(B) for a biological product that is administered more than once to an individual, the risk in terms of safety or diminished efficacy of alternating or switching between use of the biological product and the reference product is not greater than the risk of using the reference product without such alternation or switch.

An FDA interchangeability designation allows the substitution by a pharmacist (subject to state law) of a biosimilar for its reference originator biologic without consulting the original prescriber [5]—nothing more and nothing less—and as such is a legal distinction. An interchangeable biologic is a biosimilar upon which additional studies may have been conducted and not a wholly new product [21, 22], i.e., it is the same Biologics License Application.

3 Discussion

Regulators, especially the FDA, function within the authorities given to them by statute. Sometimes, this allows regulatory initiatives not otherwise specified in the law, for example, the FDA’s comparability guidance in 1996 [23]. In general, absent a public health disaster, the FDA evaluates medicines made available to the US public and states recognize the FDA’s determinations of safety, efficacy, and quality. Courts enforce the FDA’s authorities but usually defer to the FDA’s judgment on scientific matters. This will likely include any determination of interchangeability for a biologic (just as is the case for therapeutic equivalence for a generic small-molecule drug). Occasionally public health emergencies, such as the coronavirus disease 2019 pandemic, alter the standard steps in product development, and exceptional powers are invoked such as emergency use authorizations [24]. This is rare.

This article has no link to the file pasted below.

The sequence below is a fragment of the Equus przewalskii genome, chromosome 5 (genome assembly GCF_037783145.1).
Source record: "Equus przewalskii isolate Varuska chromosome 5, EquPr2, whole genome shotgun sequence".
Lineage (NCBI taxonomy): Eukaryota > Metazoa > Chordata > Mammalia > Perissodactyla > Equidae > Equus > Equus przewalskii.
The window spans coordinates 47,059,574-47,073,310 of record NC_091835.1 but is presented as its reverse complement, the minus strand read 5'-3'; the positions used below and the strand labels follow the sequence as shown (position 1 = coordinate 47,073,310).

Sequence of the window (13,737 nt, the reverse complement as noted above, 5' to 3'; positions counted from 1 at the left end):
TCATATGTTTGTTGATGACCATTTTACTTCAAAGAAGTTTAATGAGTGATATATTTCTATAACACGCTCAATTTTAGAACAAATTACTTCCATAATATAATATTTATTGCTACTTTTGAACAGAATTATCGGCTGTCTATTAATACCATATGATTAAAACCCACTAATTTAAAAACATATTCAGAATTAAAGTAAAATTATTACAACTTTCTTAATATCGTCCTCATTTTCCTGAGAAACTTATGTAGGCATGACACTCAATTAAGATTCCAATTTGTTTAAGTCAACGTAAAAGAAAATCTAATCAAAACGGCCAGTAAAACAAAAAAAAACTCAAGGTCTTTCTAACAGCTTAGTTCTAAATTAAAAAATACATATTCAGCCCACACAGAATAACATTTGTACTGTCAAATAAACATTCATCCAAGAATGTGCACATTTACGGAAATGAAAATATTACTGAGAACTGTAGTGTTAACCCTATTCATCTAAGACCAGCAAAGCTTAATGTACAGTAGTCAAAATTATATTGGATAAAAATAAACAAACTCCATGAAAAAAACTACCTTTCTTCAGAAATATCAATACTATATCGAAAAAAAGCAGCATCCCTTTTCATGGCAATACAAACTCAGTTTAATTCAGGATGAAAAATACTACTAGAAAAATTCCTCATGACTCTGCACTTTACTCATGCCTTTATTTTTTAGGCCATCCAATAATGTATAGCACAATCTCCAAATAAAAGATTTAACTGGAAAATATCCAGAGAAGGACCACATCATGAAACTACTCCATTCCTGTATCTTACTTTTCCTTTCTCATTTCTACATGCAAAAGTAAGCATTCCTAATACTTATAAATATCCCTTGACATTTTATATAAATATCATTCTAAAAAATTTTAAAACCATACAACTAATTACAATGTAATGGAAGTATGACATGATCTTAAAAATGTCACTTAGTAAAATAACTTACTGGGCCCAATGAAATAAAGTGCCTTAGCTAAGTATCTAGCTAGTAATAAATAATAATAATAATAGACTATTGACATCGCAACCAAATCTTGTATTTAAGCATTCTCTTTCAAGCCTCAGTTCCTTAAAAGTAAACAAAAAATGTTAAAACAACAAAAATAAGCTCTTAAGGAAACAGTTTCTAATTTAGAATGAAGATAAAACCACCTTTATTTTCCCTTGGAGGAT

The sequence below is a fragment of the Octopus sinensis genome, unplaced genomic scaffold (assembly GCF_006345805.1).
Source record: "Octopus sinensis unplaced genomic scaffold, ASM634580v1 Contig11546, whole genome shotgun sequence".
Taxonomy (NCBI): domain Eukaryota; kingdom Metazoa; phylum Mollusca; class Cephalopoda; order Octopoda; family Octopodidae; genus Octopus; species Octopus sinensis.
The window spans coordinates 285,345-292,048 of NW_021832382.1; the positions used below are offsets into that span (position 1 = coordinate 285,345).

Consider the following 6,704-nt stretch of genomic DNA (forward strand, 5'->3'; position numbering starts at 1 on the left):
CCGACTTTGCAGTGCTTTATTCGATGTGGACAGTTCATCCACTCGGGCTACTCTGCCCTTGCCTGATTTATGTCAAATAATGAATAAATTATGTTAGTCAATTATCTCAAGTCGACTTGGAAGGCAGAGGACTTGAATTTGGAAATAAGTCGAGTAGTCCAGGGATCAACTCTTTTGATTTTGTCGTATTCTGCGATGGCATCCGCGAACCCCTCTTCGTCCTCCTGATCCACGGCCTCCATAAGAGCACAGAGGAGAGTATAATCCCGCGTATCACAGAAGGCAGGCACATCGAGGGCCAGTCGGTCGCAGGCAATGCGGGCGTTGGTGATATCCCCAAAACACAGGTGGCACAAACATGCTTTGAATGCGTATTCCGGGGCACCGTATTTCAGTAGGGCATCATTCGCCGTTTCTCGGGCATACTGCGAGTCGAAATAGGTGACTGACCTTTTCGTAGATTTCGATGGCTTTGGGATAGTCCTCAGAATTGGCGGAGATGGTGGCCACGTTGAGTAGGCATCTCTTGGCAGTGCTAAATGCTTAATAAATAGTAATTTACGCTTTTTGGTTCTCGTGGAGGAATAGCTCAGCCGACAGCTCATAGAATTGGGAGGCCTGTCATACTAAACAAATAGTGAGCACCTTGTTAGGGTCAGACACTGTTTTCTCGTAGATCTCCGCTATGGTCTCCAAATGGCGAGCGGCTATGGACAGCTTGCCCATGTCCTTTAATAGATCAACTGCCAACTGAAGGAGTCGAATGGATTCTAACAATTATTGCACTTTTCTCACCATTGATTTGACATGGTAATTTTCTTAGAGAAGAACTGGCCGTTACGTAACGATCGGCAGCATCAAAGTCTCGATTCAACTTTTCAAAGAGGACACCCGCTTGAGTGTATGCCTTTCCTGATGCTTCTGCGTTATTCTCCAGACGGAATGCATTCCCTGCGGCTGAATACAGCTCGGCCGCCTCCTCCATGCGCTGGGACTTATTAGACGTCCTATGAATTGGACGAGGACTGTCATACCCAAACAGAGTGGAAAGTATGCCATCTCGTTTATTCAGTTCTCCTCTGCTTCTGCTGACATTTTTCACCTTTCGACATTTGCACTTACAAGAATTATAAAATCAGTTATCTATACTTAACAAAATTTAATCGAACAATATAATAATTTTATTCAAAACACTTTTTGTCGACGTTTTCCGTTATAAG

However, history matters. The US precedent of regulating drugs and biologics under different statutes was interpreted by the FDA to allow generic small-molecule drugs, but not to support anything similar for biologics [25] (even though the flexibility of the PHS Act was arguably already there, and even though aspects of Hatch Waxman were already applied to PHS Act licensed biologics, such as patent term extensions [11], as well as insulins and other biologics being regulated as drugs [15]). Nonetheless, the FDA is being largely consistent in approaches to generics and biosimilars where reasonable to do so (e.g., labeling). The FDA shows particular respect to its own precedents [25]. The FDA has published guidance for biosimilars and this continues to evolve [26].